The Top 5 Biggest Cyber Security Threats 2022
Cyber threats are evolving all the time, becoming more rampant and highly sophisticated. Gartner predicts a threefold increase in the number of organizations worldwide that will experience attacks on their software supply chains by 2025, compared to 2021. The impact of a security breach could be business disruption and financial and reputational damage. Businesses should update and constantly move steps ahead in finding ways to detect and, mitigate vulnerabilities to deter cyber threats. Attackers are constantly coming up with new ways to evade automated security tools.
In this article, we will read about, Top 5 Cyber security threats lurking today and the best practices to keep your business secure.
Mobile Security attacks
Identity-based cloud security threats
Most security breaches are due to social engineering — where criminals trick people into unknowingly releasing confidential information, clicking on malicious links, or providing entry to secure systems. Approaches can be made via email or telephone, sometimes even using voice impersonation software to make it more convincing (also known as Smshing and Vishing, respectively). The most commonly used is an email phishing attack in which the individual is tricked into downloading malware or giving up their credentials by clicking on a link sent through an email. Phishing has become one of today’s most common and malevolent cybersecurity attacks. According to IBM Cost of Data Breach, Phishing was the costliest initial attack vector in 2022 at USD 4.91 million.
Ransomware is a type of malware that holds an organization’s data for ransom, either by blocking access to it or threatening to publish it. The computer itself may become locked, or the data on it might be stolen, deleted, or encrypted. The attacker demands a ransom from the victim to restore access to the data or system upon payment. Typically, ransomware is downloaded and installed when users open malicious email attachments, click on infected links, or visit infected websites. It’s an extremely widespread type of cybercrime because it is so profitable. Along with the costs of recovering, other major hitches can be operational downtime, regulatory sanctions, and potential loss of business and customer trust. The Colonial Pipeline attack was the most recent example of ransomware, with a nearly $5 million ransom being paid to regain access to files and data.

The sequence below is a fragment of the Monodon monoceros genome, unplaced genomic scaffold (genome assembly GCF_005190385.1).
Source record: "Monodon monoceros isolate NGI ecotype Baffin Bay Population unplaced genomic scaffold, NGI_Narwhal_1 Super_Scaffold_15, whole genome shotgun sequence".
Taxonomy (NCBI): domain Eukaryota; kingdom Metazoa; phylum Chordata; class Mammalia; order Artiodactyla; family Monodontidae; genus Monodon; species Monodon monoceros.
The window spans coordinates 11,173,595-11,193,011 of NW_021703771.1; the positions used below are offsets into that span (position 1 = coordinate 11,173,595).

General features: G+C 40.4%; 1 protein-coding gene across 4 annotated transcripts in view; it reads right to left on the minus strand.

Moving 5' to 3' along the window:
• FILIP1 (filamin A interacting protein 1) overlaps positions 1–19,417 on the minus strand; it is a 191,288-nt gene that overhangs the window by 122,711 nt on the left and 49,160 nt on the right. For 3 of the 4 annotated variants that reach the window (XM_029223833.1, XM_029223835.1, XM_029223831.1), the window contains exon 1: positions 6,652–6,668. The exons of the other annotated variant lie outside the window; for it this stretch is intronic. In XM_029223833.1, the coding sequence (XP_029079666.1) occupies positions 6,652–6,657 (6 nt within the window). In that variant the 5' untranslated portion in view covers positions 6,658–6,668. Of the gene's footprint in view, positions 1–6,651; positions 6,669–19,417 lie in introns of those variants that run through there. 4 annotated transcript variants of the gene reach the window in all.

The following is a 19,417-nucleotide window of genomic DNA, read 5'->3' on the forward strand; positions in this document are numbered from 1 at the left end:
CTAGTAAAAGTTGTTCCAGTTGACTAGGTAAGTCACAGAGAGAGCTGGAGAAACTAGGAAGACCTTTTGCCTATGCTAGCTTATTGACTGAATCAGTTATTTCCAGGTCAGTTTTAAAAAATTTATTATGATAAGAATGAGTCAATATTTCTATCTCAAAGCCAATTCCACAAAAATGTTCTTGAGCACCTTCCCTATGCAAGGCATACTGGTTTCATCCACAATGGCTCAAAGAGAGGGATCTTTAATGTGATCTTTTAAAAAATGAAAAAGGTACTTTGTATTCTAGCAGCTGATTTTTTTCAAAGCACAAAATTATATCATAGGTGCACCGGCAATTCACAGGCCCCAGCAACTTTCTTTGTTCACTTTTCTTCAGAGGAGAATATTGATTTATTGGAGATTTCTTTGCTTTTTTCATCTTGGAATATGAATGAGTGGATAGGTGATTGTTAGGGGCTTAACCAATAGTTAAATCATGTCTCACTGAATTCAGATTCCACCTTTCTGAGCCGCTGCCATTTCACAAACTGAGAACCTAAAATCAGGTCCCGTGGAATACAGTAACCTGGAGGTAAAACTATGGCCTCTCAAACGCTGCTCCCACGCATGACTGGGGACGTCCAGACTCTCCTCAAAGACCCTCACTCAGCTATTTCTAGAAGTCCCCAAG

3. Mobile security attacks
Mobiles have become an extension of daily lives where we cannot survive without them. Be it online shopping, social media usage, use of payment gateways, and maintaining our medical profiles using health monitoring apps. We use them for anything and everything. More than six billion people worldwide use smartphones, including 85% of Americans. In the U.S., mobile e-commerce spending topped $47 billion.
In 2022, the online shopping industry — specifically mobile and social commerce — continued to grow exponentially, and with it, the threats it imposed. As more apps come to market with commerce capabilities, more functionalities were introduced to make purchasing easier. Fake apps that looked like genuine apps infiltrated the App Store and tricked users into granting permissions or infecting their phones with viruses and malware, enabling criminals to take over accounts and gain access to sensitive data.
4. Identity-based cloud security threats
The more we rely on the cloud for data storage, the higher the risk of a major breach. Cloud services are vulnerable to a wide range of cyberattacks, but many businesses believe they can be more secure than hosting everything on premises, given that major service providers like Microsoft spend billions on security and have teams of experts constantly chasing down threats.